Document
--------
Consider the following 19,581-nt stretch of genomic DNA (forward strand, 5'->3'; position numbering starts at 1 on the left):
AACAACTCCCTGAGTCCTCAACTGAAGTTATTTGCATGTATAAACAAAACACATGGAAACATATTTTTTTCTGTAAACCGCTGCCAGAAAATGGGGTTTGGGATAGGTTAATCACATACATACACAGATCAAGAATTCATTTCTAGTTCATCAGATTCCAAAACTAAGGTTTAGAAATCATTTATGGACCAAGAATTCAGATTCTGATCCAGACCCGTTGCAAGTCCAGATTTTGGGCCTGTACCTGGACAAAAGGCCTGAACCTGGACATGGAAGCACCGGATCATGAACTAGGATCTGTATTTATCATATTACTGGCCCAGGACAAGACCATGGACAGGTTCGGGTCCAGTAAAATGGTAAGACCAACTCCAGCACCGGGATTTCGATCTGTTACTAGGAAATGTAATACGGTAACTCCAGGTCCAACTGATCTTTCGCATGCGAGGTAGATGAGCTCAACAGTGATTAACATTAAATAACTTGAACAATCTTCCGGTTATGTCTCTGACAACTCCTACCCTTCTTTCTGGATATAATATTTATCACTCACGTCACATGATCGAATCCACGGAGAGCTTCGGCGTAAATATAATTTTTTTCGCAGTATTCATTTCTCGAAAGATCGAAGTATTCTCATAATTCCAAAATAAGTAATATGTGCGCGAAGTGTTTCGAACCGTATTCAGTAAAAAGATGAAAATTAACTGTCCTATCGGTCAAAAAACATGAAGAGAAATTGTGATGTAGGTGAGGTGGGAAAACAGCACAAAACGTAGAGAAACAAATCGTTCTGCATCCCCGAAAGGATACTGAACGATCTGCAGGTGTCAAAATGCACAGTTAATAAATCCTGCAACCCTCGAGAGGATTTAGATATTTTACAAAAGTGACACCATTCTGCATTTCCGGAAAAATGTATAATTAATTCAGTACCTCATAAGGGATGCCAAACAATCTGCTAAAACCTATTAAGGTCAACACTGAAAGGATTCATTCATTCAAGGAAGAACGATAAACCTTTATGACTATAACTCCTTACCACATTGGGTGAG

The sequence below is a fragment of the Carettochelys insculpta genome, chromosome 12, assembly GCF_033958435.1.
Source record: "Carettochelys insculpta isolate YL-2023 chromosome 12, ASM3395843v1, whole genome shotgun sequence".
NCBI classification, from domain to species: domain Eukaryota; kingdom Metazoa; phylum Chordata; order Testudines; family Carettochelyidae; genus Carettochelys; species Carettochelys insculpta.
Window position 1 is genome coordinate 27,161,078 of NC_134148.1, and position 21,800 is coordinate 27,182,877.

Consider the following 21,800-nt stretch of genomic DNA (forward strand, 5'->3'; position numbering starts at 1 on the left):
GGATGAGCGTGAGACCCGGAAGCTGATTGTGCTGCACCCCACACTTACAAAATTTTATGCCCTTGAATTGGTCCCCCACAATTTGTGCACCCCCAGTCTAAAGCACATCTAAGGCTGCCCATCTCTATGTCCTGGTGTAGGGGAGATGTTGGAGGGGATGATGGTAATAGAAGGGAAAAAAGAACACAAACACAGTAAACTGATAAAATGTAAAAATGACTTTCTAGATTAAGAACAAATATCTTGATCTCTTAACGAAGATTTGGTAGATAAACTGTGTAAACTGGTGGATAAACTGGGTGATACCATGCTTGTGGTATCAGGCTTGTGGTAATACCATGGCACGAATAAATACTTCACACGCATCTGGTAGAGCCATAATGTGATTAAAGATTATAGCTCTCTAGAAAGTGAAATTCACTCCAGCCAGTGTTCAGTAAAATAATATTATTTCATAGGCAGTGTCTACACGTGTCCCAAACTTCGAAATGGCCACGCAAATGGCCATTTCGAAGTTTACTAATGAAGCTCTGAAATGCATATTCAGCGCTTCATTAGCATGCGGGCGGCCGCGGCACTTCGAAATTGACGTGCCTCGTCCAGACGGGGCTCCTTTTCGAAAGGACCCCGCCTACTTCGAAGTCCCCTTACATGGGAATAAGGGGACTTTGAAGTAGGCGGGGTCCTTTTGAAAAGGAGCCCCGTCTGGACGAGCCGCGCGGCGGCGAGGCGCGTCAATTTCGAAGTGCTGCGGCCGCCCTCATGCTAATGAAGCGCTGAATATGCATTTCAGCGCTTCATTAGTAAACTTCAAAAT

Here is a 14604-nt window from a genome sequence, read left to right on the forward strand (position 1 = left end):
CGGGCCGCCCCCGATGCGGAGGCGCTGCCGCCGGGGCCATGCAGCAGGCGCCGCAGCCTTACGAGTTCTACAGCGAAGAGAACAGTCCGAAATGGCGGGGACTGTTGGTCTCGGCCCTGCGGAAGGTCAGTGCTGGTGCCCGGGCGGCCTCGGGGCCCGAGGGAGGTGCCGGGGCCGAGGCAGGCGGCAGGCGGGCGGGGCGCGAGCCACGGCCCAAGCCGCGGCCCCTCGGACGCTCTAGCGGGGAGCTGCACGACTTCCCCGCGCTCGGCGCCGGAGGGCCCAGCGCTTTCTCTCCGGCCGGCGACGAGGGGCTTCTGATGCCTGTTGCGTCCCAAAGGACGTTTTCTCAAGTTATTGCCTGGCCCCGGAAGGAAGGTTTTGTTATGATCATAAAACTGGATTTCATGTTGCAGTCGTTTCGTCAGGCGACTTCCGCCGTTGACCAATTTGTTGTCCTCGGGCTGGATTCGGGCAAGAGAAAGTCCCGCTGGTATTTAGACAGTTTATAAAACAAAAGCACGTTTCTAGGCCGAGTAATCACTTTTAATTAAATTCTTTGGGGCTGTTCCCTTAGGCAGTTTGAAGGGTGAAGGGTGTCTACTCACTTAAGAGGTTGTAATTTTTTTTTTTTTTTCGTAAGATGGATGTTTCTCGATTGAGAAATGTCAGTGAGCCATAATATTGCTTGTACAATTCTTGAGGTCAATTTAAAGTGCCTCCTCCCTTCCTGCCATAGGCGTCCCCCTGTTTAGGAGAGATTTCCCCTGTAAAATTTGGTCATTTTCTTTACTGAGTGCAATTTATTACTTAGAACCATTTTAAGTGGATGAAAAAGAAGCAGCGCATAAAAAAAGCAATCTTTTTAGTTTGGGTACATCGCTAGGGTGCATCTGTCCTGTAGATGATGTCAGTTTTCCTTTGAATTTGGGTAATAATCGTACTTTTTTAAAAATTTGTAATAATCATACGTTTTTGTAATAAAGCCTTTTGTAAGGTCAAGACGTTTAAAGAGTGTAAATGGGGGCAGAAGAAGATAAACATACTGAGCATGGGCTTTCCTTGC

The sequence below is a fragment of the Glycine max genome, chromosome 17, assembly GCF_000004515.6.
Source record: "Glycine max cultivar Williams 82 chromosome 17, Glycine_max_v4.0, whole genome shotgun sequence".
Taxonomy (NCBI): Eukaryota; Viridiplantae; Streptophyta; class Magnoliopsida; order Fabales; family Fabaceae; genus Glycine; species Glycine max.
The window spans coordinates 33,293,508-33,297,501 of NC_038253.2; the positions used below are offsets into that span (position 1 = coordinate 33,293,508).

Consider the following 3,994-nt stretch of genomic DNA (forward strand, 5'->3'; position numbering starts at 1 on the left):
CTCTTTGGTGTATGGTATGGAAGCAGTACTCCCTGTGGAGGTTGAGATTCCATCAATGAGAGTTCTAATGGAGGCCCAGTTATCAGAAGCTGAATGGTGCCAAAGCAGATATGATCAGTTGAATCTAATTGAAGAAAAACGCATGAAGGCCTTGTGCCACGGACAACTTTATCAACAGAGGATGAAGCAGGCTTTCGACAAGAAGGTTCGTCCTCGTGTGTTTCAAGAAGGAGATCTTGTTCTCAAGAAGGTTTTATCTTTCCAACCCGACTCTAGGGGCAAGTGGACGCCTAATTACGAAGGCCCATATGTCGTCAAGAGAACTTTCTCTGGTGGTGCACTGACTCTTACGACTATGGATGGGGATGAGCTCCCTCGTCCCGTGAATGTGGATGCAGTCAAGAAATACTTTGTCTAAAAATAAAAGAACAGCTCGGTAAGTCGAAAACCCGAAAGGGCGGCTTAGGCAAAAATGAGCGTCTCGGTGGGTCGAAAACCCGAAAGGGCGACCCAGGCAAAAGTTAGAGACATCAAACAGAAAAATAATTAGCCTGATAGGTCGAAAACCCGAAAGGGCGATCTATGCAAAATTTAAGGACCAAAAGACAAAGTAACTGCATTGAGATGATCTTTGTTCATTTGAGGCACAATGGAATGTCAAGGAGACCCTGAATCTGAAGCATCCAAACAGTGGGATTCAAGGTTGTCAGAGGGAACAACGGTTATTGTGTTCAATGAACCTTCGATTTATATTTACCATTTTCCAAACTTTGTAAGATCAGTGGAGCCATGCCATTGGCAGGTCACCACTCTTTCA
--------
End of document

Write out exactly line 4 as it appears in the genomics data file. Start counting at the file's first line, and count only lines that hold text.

Source record: "Carettochelys insculpta isolate YL-2023 chromosome 12, ASM3395843v1, whole genome shotgun sequence".